In 1991, PineCone organized another new festival, the Eno River Bluegrass and Old-Time Music Band Competition. Held in May at the Eno River Park Amphitheatre, this event was similar to the Fiddlers' Convention except that it centered around an old-time and bluegrass band contest. Bands were required to have at least a banjo, a guitar, and either a mandolin or fiddle, and were allowed additional instruments, although electric instruments were not permitted. A total of $1500 in cash prizes was available for the top five best bluegrass and old-time bands.
While musicians practiced and jammed in a field adjoining the amphitheatre, band contestants and guest artists performed on the stage at the bottom of the hill. Fans enjoyed the grassy lawn, the plentiful shade, and the picnic tables. The band competition was followed by an all-night jam session, and visitors camped at Lake Michie in Durham. Despite wilting humidity and temperatures up to 104 degrees, fiddlers, strummers, and listeners enjoyed the day, and PineCone's Board of Directors voted unanimously to continue the band festival.
The Fiddlers' Convention and Band Competition Merge
The North Carolina State Arts Council suggested that PineCone merge the Fiddlers' Convention with the band competition, and in 1994, the merged competitions became the "Bluegrass & Old-Time Music Fiddlers' Competition." That year cash prizes were offered to the top five bluegrass bands, old-time bands, and fiddlers. Winners were first place bluegrass band Hinton at Bluegrass, first place old-time band the Tar Heel Hotshots, and first place fiddler Jim Collier.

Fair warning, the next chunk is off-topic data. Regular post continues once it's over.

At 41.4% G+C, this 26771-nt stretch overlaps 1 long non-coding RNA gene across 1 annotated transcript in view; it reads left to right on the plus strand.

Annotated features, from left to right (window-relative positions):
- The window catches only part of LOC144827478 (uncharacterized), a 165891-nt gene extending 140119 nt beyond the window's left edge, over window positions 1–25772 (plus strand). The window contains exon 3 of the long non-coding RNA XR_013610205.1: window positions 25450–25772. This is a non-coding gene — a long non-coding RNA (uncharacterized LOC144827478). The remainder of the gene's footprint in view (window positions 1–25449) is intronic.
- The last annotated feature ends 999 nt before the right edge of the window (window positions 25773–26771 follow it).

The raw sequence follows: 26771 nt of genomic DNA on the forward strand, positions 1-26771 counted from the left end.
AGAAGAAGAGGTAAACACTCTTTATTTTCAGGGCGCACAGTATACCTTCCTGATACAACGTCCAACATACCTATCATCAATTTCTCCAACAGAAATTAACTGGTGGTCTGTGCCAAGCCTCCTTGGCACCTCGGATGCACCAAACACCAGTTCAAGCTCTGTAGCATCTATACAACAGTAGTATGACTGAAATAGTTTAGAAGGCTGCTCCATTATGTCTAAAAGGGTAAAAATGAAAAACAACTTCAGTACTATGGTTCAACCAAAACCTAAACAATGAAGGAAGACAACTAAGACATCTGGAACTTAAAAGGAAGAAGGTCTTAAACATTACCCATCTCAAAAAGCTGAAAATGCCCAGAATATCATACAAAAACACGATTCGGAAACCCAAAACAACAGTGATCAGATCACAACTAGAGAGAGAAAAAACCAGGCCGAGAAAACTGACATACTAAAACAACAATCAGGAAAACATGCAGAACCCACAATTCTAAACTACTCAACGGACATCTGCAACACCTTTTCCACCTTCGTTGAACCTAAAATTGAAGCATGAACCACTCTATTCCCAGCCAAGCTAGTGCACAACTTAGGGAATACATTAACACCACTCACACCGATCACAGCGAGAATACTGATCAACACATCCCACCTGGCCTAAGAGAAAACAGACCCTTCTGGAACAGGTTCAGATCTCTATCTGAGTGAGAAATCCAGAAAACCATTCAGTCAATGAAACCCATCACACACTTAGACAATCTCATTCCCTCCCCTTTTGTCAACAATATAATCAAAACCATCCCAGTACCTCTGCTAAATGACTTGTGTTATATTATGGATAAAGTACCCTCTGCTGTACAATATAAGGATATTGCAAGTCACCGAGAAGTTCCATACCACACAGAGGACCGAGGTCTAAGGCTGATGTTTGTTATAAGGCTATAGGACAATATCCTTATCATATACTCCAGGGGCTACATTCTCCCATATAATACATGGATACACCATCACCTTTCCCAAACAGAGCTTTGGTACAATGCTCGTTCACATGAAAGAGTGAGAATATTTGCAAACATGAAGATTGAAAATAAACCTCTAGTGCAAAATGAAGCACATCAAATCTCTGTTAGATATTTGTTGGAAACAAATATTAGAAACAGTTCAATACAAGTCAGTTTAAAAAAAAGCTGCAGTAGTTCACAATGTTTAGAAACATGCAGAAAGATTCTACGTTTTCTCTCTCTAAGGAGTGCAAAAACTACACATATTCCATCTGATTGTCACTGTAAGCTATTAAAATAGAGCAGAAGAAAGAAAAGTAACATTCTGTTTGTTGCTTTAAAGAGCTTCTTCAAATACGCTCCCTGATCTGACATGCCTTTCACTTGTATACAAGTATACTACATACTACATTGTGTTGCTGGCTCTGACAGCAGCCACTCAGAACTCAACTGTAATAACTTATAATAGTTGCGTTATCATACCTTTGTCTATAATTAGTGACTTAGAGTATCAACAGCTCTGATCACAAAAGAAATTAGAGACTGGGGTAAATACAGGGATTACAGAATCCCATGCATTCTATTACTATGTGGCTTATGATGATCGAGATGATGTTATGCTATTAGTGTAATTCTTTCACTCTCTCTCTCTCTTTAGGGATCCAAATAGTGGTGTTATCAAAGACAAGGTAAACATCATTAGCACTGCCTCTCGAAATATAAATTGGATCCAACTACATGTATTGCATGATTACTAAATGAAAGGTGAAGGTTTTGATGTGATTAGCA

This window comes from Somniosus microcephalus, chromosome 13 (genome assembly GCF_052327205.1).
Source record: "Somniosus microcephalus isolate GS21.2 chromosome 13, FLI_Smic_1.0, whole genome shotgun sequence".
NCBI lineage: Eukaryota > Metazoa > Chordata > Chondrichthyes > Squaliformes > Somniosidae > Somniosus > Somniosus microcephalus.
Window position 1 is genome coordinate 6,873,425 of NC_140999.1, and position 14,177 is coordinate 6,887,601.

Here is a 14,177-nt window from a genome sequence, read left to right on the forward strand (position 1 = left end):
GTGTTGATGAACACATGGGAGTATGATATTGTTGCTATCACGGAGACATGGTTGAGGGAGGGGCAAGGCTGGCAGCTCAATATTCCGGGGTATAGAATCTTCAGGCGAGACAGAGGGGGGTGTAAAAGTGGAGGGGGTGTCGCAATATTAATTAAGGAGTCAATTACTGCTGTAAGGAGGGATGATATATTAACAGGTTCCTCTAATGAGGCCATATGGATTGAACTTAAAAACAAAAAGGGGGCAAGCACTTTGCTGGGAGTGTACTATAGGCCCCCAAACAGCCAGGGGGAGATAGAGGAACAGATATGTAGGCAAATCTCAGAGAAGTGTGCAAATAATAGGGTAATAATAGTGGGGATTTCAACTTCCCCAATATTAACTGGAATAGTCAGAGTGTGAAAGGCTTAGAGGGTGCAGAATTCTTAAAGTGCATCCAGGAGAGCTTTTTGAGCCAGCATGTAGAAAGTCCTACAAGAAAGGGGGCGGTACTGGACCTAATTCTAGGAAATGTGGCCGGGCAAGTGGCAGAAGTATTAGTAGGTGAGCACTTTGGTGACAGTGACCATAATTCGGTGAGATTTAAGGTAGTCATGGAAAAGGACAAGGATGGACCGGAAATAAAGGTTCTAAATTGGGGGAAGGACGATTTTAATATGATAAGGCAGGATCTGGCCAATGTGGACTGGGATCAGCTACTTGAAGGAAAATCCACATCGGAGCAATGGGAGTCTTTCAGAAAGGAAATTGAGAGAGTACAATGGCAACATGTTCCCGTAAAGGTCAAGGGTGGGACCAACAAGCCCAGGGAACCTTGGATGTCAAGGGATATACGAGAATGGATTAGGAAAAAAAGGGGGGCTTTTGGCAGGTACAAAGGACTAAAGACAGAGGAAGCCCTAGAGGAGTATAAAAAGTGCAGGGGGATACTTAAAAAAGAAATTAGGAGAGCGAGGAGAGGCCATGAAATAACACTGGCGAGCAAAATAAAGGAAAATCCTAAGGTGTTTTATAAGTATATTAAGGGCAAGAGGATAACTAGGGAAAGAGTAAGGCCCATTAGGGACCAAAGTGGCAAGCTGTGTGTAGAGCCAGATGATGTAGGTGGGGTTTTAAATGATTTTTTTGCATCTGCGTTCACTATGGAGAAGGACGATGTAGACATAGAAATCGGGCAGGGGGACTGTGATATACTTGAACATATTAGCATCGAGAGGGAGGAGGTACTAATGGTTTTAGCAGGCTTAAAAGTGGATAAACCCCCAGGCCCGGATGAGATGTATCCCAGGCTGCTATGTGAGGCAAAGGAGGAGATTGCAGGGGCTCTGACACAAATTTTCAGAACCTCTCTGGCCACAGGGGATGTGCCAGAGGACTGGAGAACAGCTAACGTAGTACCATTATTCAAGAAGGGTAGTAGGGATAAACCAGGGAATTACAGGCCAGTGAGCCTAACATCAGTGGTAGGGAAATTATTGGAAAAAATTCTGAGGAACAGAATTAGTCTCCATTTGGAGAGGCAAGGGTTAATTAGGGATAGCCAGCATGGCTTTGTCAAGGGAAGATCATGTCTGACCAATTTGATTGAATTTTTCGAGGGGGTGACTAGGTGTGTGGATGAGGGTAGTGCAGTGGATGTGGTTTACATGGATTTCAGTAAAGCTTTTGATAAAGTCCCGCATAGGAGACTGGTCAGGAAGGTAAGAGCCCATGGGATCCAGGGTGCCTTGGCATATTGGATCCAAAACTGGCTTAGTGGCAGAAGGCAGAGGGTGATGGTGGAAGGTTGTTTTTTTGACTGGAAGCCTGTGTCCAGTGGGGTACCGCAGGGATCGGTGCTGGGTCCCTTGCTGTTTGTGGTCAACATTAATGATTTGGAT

From 1997 to 1999, PineCone's Eno River Old-Time & Bluegrass Music Festival was recast as an all-day, outdoor festival of bluegrass and old-time music sponsored by PineCone, Banjo in the Hollow, and Durham Parks and Recreation. Performers included A.C. and Gerry Overton with Wayne and Margaret Martin, Bruce Greene and Carl Jones, the Williamson Brothers, and local bluegrass band New Vintage.
A Bluegrass Festival in Northern Ireland!
From 1996 to 2007, PineCone partnered with the Ulster American Folk Park in Omagh, Northern Ireland, to recruit and coordinate American musicians and dancers for the park's annual Appalachian and Bluegrass Music Festival. This festival is one of the largest bluegrass festivals outside North America, with over 9,000 people attending in 2006. The festival runs over three days and features "Bluegrass in the Park" outdoor musical performances, evening concerts, workshops, lectures, and activities for children.
The first North Carolina artists to perform at the festival in 1996 were Al Batten and the Bluegrass Reunion and the Cane Creek Cloggers. Since then, PineCone has introduced European audiences to hundreds of North Carolina artists, including the Steep Canyon Rangers, the Gospel Jubilators, and the Malpass Brothers.
Music and Dance Participatory Sessions